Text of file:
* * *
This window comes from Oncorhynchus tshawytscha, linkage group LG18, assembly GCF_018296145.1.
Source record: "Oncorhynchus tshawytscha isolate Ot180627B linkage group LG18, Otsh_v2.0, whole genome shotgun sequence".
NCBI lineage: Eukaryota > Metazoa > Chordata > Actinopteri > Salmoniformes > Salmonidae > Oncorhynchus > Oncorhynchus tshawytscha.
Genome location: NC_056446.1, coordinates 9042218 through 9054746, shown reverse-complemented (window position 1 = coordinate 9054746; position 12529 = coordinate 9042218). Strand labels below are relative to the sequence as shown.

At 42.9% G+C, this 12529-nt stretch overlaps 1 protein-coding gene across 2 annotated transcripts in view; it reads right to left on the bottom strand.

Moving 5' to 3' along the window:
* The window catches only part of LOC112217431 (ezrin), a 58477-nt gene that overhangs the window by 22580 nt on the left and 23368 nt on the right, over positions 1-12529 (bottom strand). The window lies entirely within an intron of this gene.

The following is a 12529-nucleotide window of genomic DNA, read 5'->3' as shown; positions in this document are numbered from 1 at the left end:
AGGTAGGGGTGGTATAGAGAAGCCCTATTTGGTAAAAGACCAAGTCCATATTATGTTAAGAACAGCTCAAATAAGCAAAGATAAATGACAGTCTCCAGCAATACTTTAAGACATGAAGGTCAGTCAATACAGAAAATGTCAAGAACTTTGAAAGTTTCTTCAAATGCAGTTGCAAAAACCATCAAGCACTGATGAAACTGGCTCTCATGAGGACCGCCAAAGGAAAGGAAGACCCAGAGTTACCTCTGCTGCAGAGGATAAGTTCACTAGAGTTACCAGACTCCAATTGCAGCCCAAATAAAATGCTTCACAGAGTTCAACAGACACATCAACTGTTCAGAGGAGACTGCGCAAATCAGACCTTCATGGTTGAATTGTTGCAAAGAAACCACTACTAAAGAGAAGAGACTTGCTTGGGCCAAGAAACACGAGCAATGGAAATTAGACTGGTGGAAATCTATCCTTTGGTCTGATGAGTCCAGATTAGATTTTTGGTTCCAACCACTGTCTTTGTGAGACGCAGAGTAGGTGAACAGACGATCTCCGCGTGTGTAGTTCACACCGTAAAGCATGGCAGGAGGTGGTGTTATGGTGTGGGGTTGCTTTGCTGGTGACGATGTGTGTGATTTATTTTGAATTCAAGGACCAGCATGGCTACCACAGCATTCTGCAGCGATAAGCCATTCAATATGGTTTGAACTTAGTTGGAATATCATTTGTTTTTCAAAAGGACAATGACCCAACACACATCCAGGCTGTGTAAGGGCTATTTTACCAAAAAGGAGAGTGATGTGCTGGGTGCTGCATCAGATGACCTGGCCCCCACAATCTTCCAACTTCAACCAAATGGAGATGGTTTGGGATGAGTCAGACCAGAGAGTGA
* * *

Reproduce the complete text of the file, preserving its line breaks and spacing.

This window comes from Oncorhynchus tshawytscha, linkage group LG18, assembly GCF_018296145.1.
Source record: "Oncorhynchus tshawytscha isolate Ot180627B linkage group LG18, Otsh_v2.0, whole genome shotgun sequence".
NCBI lineage: Eukaryota > Metazoa > Chordata > Actinopteri > Salmoniformes > Salmonidae > Oncorhynchus > Oncorhynchus tshawytscha.
Genome location: NC_056446.1, coordinates 9042218 through 9054746, shown reverse-complemented (window position 1 = coordinate 9054746; position 12529 = coordinate 9042218). Strand labels below are relative to the sequence as shown.

At 42.9% G+C, this 12529-nt stretch overlaps 1 protein-coding gene across 2 annotated transcripts in view; it reads right to left on the bottom strand.

Moving 5' to 3' along the window:
* The window catches only part of LOC112217431 (ezrin), a 58477-nt gene that overhangs the window by 22580 nt on the left and 23368 nt on the right, over positions 1-12529 (bottom strand). The window lies entirely within an intron of this gene.

The following is a 12529-nucleotide window of genomic DNA, read 5'->3' as shown; positions in this document are numbered from 1 at the left end:
AGGTAGGGGTGGTATAGAGAAGCCCTATTTGGTAAAAGACCAAGTCCATATTATGTTAAGAACAGCTCAAATAAGCAAAGATAAATGACAGTCTCCAGCAATACTTTAAGACATGAAGGTCAGTCAATACAGAAAATGTCAAGAACTTTGAAAGTTTCTTCAAATGCAGTTGCAAAAACCATCAAGCACTGATGAAACTGGCTCTCATGAGGACCGCCAAAGGAAAGGAAGACCCAGAGTTACCTCTGCTGCAGAGGATAAGTTCACTAGAGTTACCAGACTCCAATTGCAGCCCAAATAAAATGCTTCACAGAGTTCAACAGACACATCAACTGTTCAGAGGAGACTGCGCAAATCAGACCTTCATGGTTGAATTGTTGCAAAGAAACCACTACTAAAGAGAAGAGACTTGCTTGGGCCAAGAAACACGAGCAATGGAAATTAGACTGGTGGAAATCTATCCTTTGGTCTGATGAGTCCAGATTAGATTTTTGGTTCCAACCACTGTCTTTGTGAGACGCAGAGTAGGTGAACAGACGATCTCCGCGTGTGTAGTTCACACCGTAAAGCATGGCAGGAGGTGGTGTTATGGTGTGGGGTTGCTTTGCTGGTGACGATGTGTGTGATTTATTTTGAATTCAAGGACCAGCATGGCTACCACAGCATTCTGCAGCGATAAGCCATTCAATATGGTTTGAACTTAGTTGGAATATCATTTGTTTTTCAAAAGGACAATGACCCAACACACATCCAGGCTGTGTAAGGGCTATTTTACCAAAAAGGAGAGTGATGTGCTGGGTGCTGCATCAGATGACCTGGCCCCCACAATCTTCCAACTTCAACCAAATGGAGATGGTTTGGGATGAGTCAGACCAGAGAGTGA